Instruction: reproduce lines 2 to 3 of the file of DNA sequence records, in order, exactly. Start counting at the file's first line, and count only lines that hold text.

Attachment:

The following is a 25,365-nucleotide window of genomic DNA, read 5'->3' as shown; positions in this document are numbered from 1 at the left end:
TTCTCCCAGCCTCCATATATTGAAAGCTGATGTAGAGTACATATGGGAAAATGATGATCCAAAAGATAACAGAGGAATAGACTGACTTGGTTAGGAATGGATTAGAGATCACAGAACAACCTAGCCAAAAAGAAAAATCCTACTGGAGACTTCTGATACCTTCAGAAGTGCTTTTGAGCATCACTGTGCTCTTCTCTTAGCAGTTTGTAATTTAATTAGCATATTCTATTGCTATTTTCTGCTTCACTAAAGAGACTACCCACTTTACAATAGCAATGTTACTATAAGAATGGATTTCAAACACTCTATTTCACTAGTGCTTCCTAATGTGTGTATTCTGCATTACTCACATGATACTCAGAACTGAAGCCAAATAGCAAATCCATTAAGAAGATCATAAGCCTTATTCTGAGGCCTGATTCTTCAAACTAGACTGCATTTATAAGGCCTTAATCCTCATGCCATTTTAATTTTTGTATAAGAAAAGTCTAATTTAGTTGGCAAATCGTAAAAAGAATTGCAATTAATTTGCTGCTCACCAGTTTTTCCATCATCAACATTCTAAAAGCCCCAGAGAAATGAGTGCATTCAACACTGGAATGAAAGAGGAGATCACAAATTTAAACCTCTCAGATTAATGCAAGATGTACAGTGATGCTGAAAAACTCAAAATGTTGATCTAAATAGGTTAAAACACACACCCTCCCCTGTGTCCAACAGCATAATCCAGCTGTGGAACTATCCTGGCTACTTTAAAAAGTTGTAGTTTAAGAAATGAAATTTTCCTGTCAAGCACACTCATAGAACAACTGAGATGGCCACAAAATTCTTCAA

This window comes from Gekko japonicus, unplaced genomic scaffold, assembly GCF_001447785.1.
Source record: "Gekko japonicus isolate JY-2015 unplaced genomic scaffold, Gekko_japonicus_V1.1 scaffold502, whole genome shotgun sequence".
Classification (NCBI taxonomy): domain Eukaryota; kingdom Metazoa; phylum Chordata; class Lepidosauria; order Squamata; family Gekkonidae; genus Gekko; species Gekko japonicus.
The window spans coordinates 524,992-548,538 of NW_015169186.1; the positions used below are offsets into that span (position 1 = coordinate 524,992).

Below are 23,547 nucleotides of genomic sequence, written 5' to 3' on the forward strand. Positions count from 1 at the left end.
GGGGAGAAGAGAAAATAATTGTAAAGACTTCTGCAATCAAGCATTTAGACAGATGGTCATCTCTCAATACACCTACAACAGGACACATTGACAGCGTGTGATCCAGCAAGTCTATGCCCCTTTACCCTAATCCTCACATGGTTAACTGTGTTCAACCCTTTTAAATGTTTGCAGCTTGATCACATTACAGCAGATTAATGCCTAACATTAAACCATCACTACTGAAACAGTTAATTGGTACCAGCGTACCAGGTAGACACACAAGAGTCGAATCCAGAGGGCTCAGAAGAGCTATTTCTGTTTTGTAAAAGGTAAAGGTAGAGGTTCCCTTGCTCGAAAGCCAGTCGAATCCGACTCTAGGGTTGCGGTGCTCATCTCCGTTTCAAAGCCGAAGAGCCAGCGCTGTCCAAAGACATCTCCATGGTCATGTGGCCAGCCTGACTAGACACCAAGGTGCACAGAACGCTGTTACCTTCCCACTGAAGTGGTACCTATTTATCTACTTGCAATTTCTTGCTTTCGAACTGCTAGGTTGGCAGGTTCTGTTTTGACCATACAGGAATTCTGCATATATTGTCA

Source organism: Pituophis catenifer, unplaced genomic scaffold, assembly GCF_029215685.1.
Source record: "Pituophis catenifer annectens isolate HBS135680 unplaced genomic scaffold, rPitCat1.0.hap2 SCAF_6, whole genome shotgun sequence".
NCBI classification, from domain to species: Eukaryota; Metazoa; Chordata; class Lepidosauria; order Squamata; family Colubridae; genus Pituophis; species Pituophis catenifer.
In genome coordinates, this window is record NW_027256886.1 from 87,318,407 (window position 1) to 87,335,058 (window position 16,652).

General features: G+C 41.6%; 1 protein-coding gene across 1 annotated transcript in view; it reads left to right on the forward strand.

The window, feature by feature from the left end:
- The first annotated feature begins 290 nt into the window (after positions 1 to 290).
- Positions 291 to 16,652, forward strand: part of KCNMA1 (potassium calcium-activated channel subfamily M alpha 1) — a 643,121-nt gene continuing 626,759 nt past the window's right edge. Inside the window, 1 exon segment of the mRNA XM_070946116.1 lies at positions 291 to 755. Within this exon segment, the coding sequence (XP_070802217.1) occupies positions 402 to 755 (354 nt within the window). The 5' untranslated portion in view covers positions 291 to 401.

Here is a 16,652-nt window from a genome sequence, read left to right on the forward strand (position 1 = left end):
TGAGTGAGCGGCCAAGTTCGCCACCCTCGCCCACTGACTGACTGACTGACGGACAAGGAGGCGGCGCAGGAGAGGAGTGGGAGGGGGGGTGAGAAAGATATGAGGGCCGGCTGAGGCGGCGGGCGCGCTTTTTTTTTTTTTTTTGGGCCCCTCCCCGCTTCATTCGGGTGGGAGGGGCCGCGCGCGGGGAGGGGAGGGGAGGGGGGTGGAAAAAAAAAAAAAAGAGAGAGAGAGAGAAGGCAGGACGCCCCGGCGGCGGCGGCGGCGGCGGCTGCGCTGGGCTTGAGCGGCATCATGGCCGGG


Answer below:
TTCTCCCAGCCTCCATATATTGAAAGCTGATGTAGAGTACATATGGGAAAATGATGATCCAAAAGATAACAGAGGAATAGACTGACTTGGTTAGGAATGGATTAGAGATCACAGAACAACCTAGCCAAAAAGAAAAATCCTACTGGAGACTTCTGATACCTTCAGAAGTGCTTTTGAGCATCACTGTGCTCTTCTCTTAGCAGTTTGTAATTTAATTAGCATATTCTATTGCTATTTTCTGCTTCACTAAAGAGACTACCCACTTTACAATAGCAATGTTACTATAAGAATGGATTTCAAACACTCTATTTCACTAGTGCTTCCTAATGTGTGTATTCTGCATTACTCACATGATACTCAGAACTGAAGCCAAATAGCAAATCCATTAAGAAGATCATAAGCCTTATTCTGAGGCCTGATTCTTCAAACTAGACTGCATTTATAAGGCCTTAATCCTCATGCCATTTTAATTTTTGTATAAGAAAAGTCTAATTTAGTTGGCAAATCGTAAAAAGAATTGCAATTAATTTGCTGCTCACCAGTTTTTCCATCATCAACATTCTAAAAGCCCCAGAGAAATGAGTGCATTCAACACTGGAATGAAAGAGGAGATCACAAATTTAAACCTCTCAGATTAATGCAAGATGTACAGTGATGCTGAAAAACTCAAAATGTTGATCTAAATAGGTTAAAACACACACCCTCCCCTGTGTCCAACAGCATAATCCAGCTGTGGAACTATCCTGGCTACTTTAAAAAGTTGTAGTTTAAGAAATGAAATTTTCCTGTCAAGCACACTCATAGAACAACTGAGATGGCCACAAAATTCTTCAA

This window comes from Gekko japonicus, unplaced genomic scaffold, assembly GCF_001447785.1.